You have a constitutional right to demand and campaign for woo out of science, but you have no constitutional right to receive it.

      • Ian
        Posted September 26, 2009 at 2:27 pm | Permalink

        “and it is main stream central.”

        Sorry – I didn’t spot this bit, I didn’t realise you were being sarcastic.

      • NewEnglandBob
        Posted September 26, 2009 at 3:02 pm | Permalink

        Freedom of religion is a principle that supports the freedom of an individual or community, in public or private, to manifest religion or belief in teaching, practice, worship, and observance; the concept is generally recognized also to include the freedom to change religion or not to follow any religion.

        Keeping woo out of our political, science or any other kind culture is a constitutional right under the US constitution in the first and fourteenth amendments.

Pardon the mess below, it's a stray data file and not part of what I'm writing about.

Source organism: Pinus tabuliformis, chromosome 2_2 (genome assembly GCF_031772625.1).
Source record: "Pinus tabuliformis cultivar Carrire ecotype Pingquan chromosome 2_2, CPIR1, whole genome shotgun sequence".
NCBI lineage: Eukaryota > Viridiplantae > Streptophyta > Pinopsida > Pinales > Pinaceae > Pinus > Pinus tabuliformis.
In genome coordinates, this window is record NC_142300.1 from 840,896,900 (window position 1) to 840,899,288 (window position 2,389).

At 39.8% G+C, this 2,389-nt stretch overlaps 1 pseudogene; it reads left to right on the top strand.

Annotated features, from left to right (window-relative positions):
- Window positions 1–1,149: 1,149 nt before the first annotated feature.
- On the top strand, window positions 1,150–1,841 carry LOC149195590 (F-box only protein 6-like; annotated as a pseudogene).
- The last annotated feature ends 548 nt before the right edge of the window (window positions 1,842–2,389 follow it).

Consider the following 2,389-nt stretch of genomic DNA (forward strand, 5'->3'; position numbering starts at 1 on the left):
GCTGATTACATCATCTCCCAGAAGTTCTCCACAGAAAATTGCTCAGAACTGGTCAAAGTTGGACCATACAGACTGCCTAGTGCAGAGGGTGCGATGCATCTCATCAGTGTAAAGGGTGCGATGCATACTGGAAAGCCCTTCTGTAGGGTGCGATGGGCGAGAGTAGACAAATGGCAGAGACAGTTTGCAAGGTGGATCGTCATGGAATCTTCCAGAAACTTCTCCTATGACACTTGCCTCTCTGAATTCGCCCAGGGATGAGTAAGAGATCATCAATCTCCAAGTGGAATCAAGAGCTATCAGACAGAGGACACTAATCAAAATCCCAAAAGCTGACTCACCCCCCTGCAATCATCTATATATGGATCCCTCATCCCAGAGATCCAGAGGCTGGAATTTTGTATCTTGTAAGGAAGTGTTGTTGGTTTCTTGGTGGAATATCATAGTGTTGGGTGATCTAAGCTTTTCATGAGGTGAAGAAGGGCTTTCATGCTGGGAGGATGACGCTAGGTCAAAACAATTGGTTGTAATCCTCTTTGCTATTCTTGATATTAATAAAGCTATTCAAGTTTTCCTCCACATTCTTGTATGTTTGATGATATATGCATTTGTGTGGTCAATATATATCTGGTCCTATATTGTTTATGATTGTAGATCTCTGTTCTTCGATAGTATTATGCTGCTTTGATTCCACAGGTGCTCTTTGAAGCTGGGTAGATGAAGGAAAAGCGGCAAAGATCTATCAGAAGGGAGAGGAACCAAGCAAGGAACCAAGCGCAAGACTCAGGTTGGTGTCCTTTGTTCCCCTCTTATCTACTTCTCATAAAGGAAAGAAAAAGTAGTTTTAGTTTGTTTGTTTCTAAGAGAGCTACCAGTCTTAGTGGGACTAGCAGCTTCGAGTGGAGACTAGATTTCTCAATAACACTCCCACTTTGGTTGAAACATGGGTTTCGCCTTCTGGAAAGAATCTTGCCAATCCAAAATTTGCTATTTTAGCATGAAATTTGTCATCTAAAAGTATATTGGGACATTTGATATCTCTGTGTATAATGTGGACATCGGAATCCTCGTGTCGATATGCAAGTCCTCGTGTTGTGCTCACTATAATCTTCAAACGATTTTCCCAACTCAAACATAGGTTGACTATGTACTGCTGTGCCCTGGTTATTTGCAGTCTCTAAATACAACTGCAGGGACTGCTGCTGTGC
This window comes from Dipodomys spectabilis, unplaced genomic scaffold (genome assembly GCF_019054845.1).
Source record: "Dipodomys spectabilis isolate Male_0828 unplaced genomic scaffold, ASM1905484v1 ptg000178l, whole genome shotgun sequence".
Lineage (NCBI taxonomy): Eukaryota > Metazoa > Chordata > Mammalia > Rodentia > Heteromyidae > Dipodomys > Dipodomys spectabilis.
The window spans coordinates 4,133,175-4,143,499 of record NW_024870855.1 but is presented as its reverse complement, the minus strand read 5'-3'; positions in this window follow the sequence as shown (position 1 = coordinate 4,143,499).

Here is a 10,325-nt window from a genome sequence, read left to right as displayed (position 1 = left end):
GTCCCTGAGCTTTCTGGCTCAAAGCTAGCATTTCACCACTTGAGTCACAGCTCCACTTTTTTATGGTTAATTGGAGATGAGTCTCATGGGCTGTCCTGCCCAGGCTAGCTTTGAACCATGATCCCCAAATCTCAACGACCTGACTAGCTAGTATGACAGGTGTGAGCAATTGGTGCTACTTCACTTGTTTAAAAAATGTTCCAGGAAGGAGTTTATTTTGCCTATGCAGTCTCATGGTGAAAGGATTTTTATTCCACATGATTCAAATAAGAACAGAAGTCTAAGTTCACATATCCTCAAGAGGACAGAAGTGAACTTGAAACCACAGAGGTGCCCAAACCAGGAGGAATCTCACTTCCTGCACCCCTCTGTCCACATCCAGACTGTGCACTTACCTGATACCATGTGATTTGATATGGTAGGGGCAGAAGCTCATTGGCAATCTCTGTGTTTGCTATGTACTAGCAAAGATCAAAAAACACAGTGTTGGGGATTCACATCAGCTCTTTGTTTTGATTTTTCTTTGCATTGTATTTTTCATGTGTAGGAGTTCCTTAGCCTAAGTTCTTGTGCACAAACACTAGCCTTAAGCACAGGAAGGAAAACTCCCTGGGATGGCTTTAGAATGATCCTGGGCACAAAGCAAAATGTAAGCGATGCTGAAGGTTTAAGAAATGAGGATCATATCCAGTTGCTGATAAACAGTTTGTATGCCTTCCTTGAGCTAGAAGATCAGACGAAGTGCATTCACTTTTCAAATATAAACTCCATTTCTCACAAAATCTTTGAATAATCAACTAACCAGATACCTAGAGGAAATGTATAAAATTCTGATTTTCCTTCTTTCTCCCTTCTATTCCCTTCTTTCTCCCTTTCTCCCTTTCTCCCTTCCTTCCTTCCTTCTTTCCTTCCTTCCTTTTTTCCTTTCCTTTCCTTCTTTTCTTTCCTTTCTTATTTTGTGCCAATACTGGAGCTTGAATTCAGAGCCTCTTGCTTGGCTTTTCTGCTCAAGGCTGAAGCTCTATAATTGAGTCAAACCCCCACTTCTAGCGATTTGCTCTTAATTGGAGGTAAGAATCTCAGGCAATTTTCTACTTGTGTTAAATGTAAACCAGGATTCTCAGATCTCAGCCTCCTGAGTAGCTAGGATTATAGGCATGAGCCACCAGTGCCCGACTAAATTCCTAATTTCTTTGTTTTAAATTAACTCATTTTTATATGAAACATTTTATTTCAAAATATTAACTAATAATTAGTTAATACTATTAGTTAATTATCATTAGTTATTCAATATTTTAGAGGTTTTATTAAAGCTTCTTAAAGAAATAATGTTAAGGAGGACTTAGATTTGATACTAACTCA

• Ian
        Posted September 26, 2009 at 3:05 pm | Permalink

        Wow, you’re *seriously* out of touch with reality if you think Kevin’s article is breaching your first or fourteenth amendment rights.

      • NewEnglandBob
        Posted September 26, 2009 at 3:12 pm | Permalink

        The topic for the last dozen comments was “extremists”. Don’t go twisting it around by claiming I said Padian’s article was about breaching rights. Try to follow the thread and thought processes and stop making nonsense accusations.

      • Tom Johnson
        Posted September 26, 2009 at 6:13 pm | Permalink